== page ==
Interviews

Elaine Cameron-Weir

Elaine Cameron-Weir, A toothless grin. A STAR EXPANSION! GLOBE OF DEATH A graveyard orbit, 2018, mixed media, dimensions variable. Installation view, Storm King Art Center, New Windsor, New York.

In just the past year, Elaine Cameron-Weir’s diverse sculptural practice has adroitly conscripted materials including chemical lab equipment, World War II–era silk parachutes, frankincense, and labdanum, as seen in her works at the New Museum in New York and the Dortmunder Kunstverein in Dortmund, Germany, among other venues. Below, she discusses her site-specific installation A toothless grin. A STAR EXPANSION! GLOBE OF DEATH A graveyard orbit, 2018, which is currently on view at Storm King Art Center in New Windsor, New York, as part of the sculpture park’s “Outlooks” series of solo exhibitions, through November 25, 2018.

THE SCULPTURE has two parts. One is a twenty-foot-diameter spherical steel cage modeled after the so-called globe of death, which motorcyclists use as a stunt course. You usually see these globes at fairs and places like that. The other part is a truck-mounted military shelter. I don’t know if it’s explosion-proof, but it’s basically designed to protect people and equipment. This one in particular had radio equipment inside, but that’s all been ripped out. It’s a found object; I didn’t alter it. The military shelter, for me, was an outpost that could house a human in order to observe a phenomenon. The motorcycle sphere became a place for this imagined phenomenon to occur.

The work essentially comes out of a road trip that I took two summers ago. I don’t tend to put anything biographical in my work so it’s weird for me to talk about this. It was the middle of July. I was by myself, and it was really hot. I drove from Red Deer, Alberta, where I’m from, to Southern California. I’ve always wanted to drive down through that landscape, directly south to LA, then back up the Pacific Coast Highway, and then over through the Rocky Mountains in Canada, back to Red Deer.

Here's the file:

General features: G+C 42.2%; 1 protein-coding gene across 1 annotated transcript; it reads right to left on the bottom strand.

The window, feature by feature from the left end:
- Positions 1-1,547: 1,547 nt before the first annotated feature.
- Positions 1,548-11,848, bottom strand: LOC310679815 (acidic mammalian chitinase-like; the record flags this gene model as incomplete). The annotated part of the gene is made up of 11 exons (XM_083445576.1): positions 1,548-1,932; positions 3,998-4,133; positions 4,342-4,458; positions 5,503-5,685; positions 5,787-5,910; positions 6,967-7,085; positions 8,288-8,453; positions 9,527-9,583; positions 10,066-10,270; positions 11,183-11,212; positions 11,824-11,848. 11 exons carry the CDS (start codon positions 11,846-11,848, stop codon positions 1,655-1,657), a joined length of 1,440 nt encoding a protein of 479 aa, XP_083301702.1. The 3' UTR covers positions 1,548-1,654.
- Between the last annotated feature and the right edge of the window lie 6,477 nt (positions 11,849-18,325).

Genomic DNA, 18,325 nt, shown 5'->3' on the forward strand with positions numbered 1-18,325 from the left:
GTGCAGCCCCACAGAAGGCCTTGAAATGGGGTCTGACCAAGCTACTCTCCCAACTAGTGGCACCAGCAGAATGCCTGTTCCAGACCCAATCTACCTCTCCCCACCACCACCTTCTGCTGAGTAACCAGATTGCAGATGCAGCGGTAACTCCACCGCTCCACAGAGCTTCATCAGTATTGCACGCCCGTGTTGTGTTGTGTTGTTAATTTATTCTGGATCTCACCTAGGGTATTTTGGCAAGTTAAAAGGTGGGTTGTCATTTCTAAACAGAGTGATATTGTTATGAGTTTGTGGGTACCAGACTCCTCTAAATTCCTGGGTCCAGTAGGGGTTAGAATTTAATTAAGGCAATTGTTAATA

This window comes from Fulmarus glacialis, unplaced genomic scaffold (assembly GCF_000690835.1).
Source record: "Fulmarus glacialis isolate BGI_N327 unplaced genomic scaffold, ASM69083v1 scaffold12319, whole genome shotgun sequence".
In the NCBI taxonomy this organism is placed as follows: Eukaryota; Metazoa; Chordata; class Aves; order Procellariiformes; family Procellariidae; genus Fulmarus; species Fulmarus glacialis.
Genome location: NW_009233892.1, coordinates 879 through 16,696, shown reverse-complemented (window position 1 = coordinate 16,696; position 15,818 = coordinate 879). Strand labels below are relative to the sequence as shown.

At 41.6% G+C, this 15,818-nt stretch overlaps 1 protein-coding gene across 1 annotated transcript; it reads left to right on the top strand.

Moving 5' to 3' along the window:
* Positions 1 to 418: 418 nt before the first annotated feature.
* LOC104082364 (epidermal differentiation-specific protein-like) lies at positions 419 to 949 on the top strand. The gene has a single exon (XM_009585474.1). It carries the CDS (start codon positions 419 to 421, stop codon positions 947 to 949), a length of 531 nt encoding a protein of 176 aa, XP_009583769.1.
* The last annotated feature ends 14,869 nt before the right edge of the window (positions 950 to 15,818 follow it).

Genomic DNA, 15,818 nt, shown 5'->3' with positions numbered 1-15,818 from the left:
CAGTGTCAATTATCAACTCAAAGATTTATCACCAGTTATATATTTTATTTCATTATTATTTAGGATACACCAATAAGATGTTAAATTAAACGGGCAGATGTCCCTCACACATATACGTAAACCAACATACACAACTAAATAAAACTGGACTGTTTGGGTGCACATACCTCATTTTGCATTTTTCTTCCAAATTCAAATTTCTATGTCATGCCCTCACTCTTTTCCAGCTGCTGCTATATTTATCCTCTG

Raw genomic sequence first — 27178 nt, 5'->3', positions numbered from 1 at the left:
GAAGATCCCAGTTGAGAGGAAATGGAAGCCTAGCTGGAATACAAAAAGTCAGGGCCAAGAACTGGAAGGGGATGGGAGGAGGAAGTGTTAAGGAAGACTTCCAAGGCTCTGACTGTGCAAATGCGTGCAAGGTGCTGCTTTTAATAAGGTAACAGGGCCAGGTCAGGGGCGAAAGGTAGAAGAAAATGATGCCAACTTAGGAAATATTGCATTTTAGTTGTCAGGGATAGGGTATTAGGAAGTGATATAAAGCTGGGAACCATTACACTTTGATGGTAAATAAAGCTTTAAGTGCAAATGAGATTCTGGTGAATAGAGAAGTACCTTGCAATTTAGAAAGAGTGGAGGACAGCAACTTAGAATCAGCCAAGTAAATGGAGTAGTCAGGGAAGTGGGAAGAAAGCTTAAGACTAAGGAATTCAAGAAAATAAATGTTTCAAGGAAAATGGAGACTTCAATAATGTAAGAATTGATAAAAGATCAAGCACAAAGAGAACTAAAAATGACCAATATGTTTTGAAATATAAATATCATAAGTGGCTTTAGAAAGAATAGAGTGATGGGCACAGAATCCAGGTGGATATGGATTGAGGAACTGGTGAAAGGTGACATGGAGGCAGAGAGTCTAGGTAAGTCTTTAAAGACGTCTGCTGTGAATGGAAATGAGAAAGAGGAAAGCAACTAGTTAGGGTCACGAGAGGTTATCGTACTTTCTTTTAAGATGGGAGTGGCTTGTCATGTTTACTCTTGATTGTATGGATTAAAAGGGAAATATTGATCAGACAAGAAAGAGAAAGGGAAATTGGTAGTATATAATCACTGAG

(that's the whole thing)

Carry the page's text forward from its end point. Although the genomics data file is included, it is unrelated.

I went through Utah to see Nancy Holt’s Sun Tunnels—an amazing piece. When I was there, I noticed that there were these weird black marks inside the sculptures. They looked too fat and too regular to be from a BMX bike, so I thought maybe they were made by motorcycles. These marks were in all of the tunnels, and I just started thinking about this terrestrial orbit in relation to celestial orbit, because the tunnels, these four large concrete cylinders in a cross pattern, are arranged to be aligned with the summer and winter solstices.

I think of my work as a system of inquiry related to science—an experiment with parameters and results that are applicable beyond the work itself. The idea that you can model the universe in a tabletop experiment is, to me, deeply related to art because art can model something that is so far beyond itself. But I don’t strategize affect. My process is more instinctual, and, generally, I like things that have a function. In that functionality, there’s often a modular aesthetic or something provisional, and so that also influences the choices that I make. Materially speaking, there’s a little trial and error in my studio, but it’s mostly technical, like getting something to work.

It’s almost like designing. That’s a dirty word, maybe. But my work is related to design. It deals in problem-solving, and that’s where I feel very creative—the space between solving a specific material problem and letting myself follow a broader intuitive path, letting my instinct prevail. Personally, I don’t think design is a dirty word. It really just means making something work, whether it’s a chair, an experiment, or an exhibition. For me, it’s interesting to ask what it means when art “works”—What is its function and purpose?

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